“The most enduring effect of the exercise, however, will likely be the excellent relationships we developed with Sellafield personnel that we hope to leverage for further training opportunities in the future,” said Trump.

During the exercise, NDT Soldiers refined procedures for detecting nuclear material and collecting gamma ray spectra, as well as packaging simulated samples of nuclear material to transfer to the NNSA’s Mobile Plutonium Facility.

“Perhaps most importantly, the exercise allowed the team to further develop our relationship with the subject matter experts employed by Department of Energy and NNSA. We hope that our participation in this exercise will open the door to future collaboration between the NDTs and the NNSA,” said Trump. “The highlight of the exercise, from my point of view, was the degree of interagency partnership building that was able to occur.”

At Sellafield, representatives from the NNSA’s Uranium Verification Team and Plutonium Verification Team not only observed the training but also participated in discussions about how both organizations can better support one another in the counterproliferation fight.

NDT 2 Soldiers also used the U.S. Department of Energy’s reach-back process while in the United Kingdom to send requests for information to a U.S.-based team of subject matter experts who were able to provide technical guidance in support of the NDT characterization of the Thermal Oxide Reprocessing Plant.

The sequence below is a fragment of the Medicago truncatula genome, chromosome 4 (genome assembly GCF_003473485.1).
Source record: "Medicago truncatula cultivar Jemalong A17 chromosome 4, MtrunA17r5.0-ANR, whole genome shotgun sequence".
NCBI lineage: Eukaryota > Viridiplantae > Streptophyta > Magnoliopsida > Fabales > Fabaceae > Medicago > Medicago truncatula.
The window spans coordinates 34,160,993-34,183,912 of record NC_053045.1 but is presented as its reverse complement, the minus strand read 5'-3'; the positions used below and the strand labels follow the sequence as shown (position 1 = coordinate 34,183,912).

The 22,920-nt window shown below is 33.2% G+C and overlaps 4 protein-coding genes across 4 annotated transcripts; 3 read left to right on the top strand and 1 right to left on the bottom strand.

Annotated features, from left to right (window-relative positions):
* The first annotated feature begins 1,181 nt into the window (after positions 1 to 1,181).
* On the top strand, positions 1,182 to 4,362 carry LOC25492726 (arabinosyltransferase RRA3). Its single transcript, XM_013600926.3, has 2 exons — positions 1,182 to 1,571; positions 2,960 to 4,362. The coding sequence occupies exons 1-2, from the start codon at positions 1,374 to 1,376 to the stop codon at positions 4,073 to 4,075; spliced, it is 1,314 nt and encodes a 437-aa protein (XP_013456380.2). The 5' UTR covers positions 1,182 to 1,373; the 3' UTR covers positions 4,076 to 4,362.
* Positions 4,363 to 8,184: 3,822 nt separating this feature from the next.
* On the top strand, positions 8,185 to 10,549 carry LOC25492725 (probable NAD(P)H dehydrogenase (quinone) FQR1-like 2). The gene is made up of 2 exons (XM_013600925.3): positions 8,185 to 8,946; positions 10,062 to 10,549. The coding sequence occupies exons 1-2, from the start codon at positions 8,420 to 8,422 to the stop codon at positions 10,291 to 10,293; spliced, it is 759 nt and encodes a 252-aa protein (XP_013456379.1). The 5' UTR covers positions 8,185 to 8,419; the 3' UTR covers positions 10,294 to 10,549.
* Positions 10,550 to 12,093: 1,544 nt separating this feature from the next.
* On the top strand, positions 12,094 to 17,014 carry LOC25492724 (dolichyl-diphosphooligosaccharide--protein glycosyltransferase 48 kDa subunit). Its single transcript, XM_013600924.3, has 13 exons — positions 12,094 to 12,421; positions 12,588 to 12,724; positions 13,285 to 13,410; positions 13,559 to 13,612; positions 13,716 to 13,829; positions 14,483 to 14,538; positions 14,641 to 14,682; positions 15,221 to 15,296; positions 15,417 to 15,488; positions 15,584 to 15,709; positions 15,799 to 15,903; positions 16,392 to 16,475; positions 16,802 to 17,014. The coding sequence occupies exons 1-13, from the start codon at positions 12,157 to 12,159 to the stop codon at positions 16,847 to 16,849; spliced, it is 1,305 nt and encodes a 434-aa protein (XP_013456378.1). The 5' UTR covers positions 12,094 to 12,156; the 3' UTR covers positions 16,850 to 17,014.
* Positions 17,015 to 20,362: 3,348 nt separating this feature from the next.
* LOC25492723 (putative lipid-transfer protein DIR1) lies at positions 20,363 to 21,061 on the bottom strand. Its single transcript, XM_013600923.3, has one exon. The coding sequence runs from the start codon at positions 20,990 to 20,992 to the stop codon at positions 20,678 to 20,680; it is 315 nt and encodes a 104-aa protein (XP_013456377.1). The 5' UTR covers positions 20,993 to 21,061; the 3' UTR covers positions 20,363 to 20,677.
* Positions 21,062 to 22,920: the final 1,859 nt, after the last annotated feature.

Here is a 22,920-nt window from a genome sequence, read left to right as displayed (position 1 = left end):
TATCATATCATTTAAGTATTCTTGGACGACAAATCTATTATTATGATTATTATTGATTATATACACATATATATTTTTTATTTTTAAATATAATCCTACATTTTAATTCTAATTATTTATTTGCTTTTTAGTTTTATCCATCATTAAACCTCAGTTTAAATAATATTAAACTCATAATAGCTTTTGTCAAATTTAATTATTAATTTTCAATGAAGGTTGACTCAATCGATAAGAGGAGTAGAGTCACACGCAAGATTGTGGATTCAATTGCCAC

“At the conclusion of our training, NDT 2 prepared and presented an exploitation brief to senior members of the 20th CBRNE Command and leadership of the NNSA’s Nuclear Compliance Verification and Mobile Packaging programs,” said Trump. “This interaction further served to demonstrate the capabilities of the NDTs to key interagency partners and acted as a relationship-building venue between key [Department of Energy] professionals and NDT personnel.”

Glen L. Jackson, the White Team lead from the U.S. National Nuclear Security Administration, said the NNSA, U.S. Department of Defense, U.K. Ministry of Defense, Nuclear Decommissioning Authority and countless other mission partners came together to coordinate and deconflict the numerous training activities occurring simultaneously.

Jackson added that meticulous planning ensured that each organization could achieve their respective training objectives while also supporting the broader goals of the exercise.

The National Nuclear Security Administration is responsible for the monitoring, verification, removal and securing of high-risk nuclear and radiological materials and equipment around the world that pose a potential threat to the United States and the international community.

“Overseas deployment exercises provide the opportunity to practice not just these missions but also the foundational logistics required to execute them through the integrated and collaborative efforts of NNSA and Department of Defense,” said Jackson, who has served as a contractor at the Savannah River Site in South Carolina for 31 years.

Jackson was also the White Team leader when 20th CBRNE Command NDT personnel participated in Exercise Relentless Rook at the Savannah River Site in 2021.

Jonathan P. Spencer, a manager at the Sellafield site, said joint training exercises give his site invaluable opportunities to share knowledge and learn from the other participants.

“While Sellafield’s challenges are different in many ways to the challenges faced by the NDT, there are some similarities,” said Spencer. “Seeing how other teams approach tasks like characterization, sampling and radiation and contamination control is very instructive. There are many learning points from the exercise which will help inform our work in the future. Finally, Sellafield recognizes the important role the NDT performs and takes pride in being able to play a small role in the NDT training and exercise program.”